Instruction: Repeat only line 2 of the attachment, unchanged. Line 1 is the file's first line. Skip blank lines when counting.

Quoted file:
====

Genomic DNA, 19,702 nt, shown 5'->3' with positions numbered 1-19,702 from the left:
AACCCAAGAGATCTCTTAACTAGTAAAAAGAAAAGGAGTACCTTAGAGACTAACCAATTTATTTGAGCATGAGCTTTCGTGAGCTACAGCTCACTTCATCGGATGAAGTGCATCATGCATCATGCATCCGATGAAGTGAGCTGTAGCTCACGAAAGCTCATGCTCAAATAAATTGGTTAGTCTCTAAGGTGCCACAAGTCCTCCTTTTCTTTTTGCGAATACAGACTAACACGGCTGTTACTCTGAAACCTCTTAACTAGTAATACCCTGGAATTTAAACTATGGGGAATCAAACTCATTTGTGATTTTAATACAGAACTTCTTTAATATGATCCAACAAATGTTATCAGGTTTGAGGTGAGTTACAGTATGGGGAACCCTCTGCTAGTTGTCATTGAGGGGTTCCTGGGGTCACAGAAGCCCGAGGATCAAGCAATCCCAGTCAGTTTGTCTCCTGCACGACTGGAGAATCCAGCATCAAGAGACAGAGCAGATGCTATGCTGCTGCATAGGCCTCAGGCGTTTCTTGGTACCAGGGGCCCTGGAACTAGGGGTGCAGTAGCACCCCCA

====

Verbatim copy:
AACCCAAGAGATCTCTTAACTAGTAAAAAGAAAAGGAGTACCTTAGAGACTAACCAATTTATTTGAGCATGAGCTTTCGTGAGCTACAGCTCACTTCATCGGATGAAGTGCATCATGCATCATGCATCCGATGAAGTGAGCTGTAGCTCACGAAAGCTCATGCTCAAATAAATTGGTTAGTCTCTAAGGTGCCACAAGTCCTCCTTTTCTTTTTGCGAATACAGACTAACACGGCTGTTACTCTGAAACCTCTTAACTAGTAATACCCTGGAATTTAAACTATGGGGAATCAAACTCATTTGTGATTTTAATACAGAACTTCTTTAATATGATCCAACAAATGTTATCAGGTTTGAGGTGAGTTACAGTATGGGGAACCCTCTGCTAGTTGTCATTGAGGGGTTCCTGGGGTCACAGAAGCCCGAGGATCAAGCAATCCCAGTCAGTTTGTCTCCTGCACGACTGGAGAATCCAGCATCAAGAGACAGAGCAGATGCTATGCTGCTGCATAGGCCTCAGGCGTTTCTTGGTACCAGGGGCCCTGGAACTAGGGGTGCAGTAGCACCCCCA